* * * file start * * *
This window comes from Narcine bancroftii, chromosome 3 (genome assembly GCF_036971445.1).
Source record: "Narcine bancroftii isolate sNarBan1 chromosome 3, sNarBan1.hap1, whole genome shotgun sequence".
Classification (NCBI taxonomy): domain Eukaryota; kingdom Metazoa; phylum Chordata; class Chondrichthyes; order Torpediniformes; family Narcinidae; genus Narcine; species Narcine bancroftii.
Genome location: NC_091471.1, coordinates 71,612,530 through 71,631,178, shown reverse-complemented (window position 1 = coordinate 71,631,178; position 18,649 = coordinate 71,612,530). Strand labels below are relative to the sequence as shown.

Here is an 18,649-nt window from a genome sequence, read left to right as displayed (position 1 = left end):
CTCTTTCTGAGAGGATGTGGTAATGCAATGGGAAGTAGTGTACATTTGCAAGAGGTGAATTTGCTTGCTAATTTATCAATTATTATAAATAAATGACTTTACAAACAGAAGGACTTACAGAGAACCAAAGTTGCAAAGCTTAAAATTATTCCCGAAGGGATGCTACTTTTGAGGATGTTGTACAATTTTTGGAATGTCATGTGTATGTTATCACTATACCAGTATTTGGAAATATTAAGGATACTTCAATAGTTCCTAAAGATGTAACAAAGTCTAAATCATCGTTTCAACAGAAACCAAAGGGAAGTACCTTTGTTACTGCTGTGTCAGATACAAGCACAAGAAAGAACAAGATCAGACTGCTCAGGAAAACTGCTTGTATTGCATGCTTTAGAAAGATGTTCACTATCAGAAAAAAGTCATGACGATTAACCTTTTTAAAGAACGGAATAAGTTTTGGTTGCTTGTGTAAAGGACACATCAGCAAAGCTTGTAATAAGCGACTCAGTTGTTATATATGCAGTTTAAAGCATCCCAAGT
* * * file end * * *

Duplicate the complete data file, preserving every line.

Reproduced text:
This window comes from Narcine bancroftii, chromosome 3 (genome assembly GCF_036971445.1).
Source record: "Narcine bancroftii isolate sNarBan1 chromosome 3, sNarBan1.hap1, whole genome shotgun sequence".
Classification (NCBI taxonomy): domain Eukaryota; kingdom Metazoa; phylum Chordata; class Chondrichthyes; order Torpediniformes; family Narcinidae; genus Narcine; species Narcine bancroftii.
Genome location: NC_091471.1, coordinates 71,612,530 through 71,631,178, shown reverse-complemented (window position 1 = coordinate 71,631,178; position 18,649 = coordinate 71,612,530). Strand labels below are relative to the sequence as shown.

Here is an 18,649-nt window from a genome sequence, read left to right as displayed (position 1 = left end):
CTCTTTCTGAGAGGATGTGGTAATGCAATGGGAAGTAGTGTACATTTGCAAGAGGTGAATTTGCTTGCTAATTTATCAATTATTATAAATAAATGACTTTACAAACAGAAGGACTTACAGAGAACCAAAGTTGCAAAGCTTAAAATTATTCCCGAAGGGATGCTACTTTTGAGGATGTTGTACAATTTTTGGAATGTCATGTGTATGTTATCACTATACCAGTATTTGGAAATATTAAGGATACTTCAATAGTTCCTAAAGATGTAACAAAGTCTAAATCATCGTTTCAACAGAAACCAAAGGGAAGTACCTTTGTTACTGCTGTGTCAGATACAAGCACAAGAAAGAACAAGATCAGACTGCTCAGGAAAACTGCTTGTATTGCATGCTTTAGAAAGATGTTCACTATCAGAAAAAAGTCATGACGATTAACCTTTTTAAAGAACGGAATAAGTTTTGGTTGCTTGTGTAAAGGACACATCAGCAAAGCTTGTAATAAGCGACTCAGTTGTTATATATGCAGTTTAAAGCATCCCAAGT